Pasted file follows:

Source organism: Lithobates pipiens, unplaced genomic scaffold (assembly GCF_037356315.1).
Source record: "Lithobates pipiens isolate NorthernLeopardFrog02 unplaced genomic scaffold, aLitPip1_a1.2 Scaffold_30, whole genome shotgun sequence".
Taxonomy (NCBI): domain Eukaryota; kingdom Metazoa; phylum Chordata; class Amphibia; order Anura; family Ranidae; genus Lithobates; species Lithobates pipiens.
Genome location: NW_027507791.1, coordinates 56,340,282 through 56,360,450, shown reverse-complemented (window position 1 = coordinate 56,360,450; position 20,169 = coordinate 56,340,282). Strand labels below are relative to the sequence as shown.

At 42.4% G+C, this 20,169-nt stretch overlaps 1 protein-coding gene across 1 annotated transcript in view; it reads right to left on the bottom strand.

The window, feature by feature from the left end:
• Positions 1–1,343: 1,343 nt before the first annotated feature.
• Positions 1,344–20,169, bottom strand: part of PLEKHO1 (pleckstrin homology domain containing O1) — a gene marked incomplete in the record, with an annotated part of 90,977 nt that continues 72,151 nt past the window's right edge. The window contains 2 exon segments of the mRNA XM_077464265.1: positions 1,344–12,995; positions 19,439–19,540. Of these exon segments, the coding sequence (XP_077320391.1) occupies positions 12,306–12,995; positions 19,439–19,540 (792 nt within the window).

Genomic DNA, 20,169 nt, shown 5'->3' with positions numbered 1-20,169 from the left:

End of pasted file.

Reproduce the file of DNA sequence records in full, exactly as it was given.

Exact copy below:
Source organism: Lithobates pipiens, unplaced genomic scaffold (assembly GCF_037356315.1).
Source record: "Lithobates pipiens isolate NorthernLeopardFrog02 unplaced genomic scaffold, aLitPip1_a1.2 Scaffold_30, whole genome shotgun sequence".
Taxonomy (NCBI): domain Eukaryota; kingdom Metazoa; phylum Chordata; class Amphibia; order Anura; family Ranidae; genus Lithobates; species Lithobates pipiens.
Genome location: NW_027507791.1, coordinates 56,340,282 through 56,360,450, shown reverse-complemented (window position 1 = coordinate 56,360,450; position 20,169 = coordinate 56,340,282). Strand labels below are relative to the sequence as shown.

At 42.4% G+C, this 20,169-nt stretch overlaps 1 protein-coding gene across 1 annotated transcript in view; it reads right to left on the bottom strand.

The window, feature by feature from the left end:
• Positions 1–1,343: 1,343 nt before the first annotated feature.
• Positions 1,344–20,169, bottom strand: part of PLEKHO1 (pleckstrin homology domain containing O1) — a gene marked incomplete in the record, with an annotated part of 90,977 nt that continues 72,151 nt past the window's right edge. The window contains 2 exon segments of the mRNA XM_077464265.1: positions 1,344–12,995; positions 19,439–19,540. Of these exon segments, the coding sequence (XP_077320391.1) occupies positions 12,306–12,995; positions 19,439–19,540 (792 nt within the window).

Genomic DNA, 20,169 nt, shown 5'->3' with positions numbered 1-20,169 from the left: